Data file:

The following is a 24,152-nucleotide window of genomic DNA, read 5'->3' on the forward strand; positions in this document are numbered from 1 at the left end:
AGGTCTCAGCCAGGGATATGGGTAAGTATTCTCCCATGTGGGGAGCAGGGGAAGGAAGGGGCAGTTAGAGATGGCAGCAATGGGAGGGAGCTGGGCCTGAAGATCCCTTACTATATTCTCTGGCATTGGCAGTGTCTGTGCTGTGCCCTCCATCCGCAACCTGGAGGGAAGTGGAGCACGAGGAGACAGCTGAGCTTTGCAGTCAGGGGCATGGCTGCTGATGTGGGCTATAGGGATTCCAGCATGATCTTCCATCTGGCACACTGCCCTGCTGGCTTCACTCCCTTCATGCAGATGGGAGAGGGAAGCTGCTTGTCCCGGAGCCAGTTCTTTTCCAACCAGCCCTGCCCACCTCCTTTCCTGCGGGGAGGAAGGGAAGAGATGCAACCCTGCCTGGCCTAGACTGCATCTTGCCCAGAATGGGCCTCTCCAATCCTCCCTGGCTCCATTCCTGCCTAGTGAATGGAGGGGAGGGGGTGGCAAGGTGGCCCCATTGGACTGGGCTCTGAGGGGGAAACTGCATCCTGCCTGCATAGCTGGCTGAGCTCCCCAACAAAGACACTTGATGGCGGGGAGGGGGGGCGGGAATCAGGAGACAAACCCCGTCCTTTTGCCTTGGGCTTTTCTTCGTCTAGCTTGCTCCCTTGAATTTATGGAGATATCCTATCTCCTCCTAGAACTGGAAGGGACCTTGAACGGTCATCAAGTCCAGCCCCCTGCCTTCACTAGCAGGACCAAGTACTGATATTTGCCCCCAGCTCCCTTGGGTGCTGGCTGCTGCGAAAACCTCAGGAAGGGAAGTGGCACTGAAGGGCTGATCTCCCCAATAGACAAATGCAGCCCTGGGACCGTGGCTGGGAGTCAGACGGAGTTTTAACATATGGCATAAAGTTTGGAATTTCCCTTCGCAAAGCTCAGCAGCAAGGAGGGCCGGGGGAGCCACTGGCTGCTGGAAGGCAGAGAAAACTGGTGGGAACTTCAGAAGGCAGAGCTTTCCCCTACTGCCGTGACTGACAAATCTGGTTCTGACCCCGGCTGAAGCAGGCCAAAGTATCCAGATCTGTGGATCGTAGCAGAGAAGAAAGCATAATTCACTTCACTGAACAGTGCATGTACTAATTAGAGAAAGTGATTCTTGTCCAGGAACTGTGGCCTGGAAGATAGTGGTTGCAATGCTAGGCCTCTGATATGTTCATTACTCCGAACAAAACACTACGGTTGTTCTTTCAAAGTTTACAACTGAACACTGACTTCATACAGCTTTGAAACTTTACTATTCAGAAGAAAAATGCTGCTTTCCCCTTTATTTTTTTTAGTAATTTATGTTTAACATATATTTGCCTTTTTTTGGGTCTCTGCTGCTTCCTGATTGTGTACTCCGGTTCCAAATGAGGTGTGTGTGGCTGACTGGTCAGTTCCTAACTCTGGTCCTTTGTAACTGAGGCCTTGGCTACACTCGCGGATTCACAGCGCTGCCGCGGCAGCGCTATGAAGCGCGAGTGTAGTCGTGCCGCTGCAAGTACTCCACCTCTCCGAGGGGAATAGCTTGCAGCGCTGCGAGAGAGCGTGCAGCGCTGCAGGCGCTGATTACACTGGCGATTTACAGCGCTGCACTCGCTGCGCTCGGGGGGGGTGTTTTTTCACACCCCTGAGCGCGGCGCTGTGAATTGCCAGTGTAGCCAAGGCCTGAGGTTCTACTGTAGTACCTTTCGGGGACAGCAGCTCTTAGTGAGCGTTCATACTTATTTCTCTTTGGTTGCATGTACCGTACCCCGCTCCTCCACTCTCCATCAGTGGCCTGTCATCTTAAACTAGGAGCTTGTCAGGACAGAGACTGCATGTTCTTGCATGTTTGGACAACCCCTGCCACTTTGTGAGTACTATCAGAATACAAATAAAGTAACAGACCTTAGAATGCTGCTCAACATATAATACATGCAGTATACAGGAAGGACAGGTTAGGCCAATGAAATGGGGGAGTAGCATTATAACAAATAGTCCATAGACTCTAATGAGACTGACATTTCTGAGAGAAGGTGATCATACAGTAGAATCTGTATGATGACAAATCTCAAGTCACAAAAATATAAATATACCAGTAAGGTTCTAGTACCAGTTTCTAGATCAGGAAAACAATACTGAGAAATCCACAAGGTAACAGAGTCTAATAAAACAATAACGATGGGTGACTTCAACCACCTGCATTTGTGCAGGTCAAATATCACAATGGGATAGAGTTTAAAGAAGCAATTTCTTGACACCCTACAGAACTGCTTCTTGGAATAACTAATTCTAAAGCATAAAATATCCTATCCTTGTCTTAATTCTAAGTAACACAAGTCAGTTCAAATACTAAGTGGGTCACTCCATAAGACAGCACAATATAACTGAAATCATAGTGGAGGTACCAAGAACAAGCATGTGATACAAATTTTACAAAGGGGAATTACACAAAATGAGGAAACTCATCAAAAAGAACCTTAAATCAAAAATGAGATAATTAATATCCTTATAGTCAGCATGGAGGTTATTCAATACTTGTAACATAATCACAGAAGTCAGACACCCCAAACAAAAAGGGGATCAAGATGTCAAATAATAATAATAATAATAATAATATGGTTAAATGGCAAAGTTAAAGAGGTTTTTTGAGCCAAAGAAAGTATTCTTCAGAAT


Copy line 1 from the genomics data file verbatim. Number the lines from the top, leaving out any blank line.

The following is a 24,152-nucleotide window of genomic DNA, read 5'->3' on the forward strand; positions in this document are numbered from 1 at the left end: